Tech entrepreneurs today move at much greater speed and scale, making it increasingly necessary to anticipate rapid change and potential chaos.
In this video, tech executive and serial entrepreneur Yann Lechelle sits down with INSEAD professors Theos Evgeniou and Ludo Van der Heyden to discuss the hard lessons he has learned. “I've founded or co-founded five or six companies, all of which have been sold,” says Lechelle. “But each of them in some way has been a failure.”
Lechelle emphasises that it took him two decades of trial and error to identify governance as a crucial driving force in his various endeavours. Looking back, he realises that good governance could have prevented value destruction along the way.
The aim of this discussion is to help today’s entrepreneurs maximise their impact from the outset so that they don’t spend 20 years making the same mistakes.
Good governance is crucial for entrepreneurs to create long-term value and ensure start-ups don’t hit major roadblocks on their journey. Unfortunately, many tech entrepreneurs misunderstand, neglect or even avoid governance altogether. In complex, fast-paced environments, tech entrepreneurs should seek the external help governance provides from day one.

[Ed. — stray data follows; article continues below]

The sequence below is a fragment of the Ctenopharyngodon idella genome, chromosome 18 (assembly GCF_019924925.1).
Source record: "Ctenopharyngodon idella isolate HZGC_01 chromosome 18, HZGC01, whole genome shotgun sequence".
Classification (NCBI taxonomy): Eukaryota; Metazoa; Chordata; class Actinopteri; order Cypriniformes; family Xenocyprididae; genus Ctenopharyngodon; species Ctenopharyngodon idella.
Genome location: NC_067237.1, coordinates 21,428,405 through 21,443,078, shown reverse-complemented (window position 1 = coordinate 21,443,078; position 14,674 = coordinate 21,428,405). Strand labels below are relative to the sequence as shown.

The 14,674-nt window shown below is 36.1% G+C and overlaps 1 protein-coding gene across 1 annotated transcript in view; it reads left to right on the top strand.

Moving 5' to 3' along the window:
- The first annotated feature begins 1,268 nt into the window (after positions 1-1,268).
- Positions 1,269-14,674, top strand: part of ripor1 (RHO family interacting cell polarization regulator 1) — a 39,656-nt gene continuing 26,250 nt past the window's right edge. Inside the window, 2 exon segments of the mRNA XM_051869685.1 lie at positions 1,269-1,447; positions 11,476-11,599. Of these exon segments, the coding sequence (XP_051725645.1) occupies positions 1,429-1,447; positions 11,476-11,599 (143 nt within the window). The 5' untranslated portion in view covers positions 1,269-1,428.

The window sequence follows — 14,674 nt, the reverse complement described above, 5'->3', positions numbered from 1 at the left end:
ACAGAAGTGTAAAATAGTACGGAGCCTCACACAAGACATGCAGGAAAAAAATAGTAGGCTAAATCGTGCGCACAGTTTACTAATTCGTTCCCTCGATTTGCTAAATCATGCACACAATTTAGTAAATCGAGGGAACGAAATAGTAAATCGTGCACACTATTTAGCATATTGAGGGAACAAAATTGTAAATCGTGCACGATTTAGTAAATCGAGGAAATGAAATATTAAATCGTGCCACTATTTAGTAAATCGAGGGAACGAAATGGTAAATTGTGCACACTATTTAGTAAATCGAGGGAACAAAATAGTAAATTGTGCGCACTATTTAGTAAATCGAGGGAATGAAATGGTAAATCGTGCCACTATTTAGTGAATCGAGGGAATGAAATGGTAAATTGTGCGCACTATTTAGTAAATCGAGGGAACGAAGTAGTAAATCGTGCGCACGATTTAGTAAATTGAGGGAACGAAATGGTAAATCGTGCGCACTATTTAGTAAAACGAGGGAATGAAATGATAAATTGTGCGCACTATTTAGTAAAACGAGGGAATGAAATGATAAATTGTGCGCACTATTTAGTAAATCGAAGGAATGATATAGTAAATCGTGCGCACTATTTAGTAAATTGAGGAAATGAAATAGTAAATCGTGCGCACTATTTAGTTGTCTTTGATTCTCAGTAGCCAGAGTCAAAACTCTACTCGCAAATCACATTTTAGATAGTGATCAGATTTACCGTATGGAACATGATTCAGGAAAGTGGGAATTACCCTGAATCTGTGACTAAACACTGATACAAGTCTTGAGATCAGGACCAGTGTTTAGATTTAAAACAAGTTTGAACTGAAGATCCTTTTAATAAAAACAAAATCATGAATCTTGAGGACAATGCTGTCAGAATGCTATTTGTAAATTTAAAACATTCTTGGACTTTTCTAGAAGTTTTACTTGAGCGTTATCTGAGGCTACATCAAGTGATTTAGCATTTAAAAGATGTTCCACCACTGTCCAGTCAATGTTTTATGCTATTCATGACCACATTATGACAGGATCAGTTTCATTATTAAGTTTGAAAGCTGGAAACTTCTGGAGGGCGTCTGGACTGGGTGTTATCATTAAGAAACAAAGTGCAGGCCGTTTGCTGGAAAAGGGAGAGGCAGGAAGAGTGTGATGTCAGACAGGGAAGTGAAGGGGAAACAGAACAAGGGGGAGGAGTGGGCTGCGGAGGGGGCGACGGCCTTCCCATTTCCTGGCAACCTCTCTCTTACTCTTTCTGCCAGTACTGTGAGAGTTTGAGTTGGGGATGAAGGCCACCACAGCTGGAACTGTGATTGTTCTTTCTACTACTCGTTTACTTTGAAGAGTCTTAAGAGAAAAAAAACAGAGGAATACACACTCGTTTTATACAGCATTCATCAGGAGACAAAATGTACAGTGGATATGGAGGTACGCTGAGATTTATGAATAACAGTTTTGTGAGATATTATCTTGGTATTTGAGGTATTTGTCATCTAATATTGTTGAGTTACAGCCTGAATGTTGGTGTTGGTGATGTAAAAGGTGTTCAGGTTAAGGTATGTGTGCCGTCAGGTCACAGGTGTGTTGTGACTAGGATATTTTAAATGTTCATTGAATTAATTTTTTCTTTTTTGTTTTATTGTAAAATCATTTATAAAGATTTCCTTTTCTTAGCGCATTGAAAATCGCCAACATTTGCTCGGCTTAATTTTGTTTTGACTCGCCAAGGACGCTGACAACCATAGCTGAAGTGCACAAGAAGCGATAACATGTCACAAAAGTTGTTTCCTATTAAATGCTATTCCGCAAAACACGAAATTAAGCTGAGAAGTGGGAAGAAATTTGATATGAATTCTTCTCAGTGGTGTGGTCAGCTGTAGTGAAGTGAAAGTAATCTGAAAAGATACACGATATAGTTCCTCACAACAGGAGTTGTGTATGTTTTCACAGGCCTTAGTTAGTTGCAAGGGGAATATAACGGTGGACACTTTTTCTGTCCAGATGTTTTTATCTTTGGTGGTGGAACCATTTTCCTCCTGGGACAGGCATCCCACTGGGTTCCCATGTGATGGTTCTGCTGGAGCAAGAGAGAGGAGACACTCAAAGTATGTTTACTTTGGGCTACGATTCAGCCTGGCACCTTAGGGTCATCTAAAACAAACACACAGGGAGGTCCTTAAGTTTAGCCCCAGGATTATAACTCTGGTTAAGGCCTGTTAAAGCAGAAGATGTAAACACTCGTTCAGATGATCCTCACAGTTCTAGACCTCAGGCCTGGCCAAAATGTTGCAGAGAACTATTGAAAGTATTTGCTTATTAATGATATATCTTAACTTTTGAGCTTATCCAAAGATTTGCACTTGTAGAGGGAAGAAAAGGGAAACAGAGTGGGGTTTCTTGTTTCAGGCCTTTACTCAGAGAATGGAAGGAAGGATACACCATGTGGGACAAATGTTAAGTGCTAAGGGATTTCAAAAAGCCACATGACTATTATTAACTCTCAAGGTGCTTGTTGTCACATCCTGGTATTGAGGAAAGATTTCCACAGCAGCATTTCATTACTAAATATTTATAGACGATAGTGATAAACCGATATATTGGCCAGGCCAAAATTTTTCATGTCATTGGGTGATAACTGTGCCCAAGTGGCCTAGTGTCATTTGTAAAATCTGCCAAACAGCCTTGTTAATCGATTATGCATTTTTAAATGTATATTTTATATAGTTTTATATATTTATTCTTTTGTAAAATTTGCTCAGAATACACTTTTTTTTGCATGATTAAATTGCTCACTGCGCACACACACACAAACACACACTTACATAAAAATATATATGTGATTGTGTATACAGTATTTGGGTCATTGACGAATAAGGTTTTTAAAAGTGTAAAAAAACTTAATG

One problem is that entrepreneurs often do not want to relinquish power, explains Lechelle. A question an entrepreneur should ask him or herself is: Am I willing to forego absolute power for the benefit of the mission and the business?
In the early stages, governance can be flexible and informal, allowing founders to learn from and lean on experienced executives. As a start-up progresses, alignment at all three levels – owners, board members and business leadership – becomes critical for value creation. Shifts in shareholding inevitably trigger changes in power, and hence of mission, board membership and governance practices. Appropriate governance at each stage can help manage these transitions.
“Entrepreneurs typically want to change the world,” says Lechelle. “To change the world, they need to ensure longer-term value creation, capture and distribution.” Implementing better governance practices from the outset can increase the chances of successfully bringing a venture to its desired destination.
“Proper governance is insurance to protect value creation when things become complex. And I guarantee you, things become complex.”
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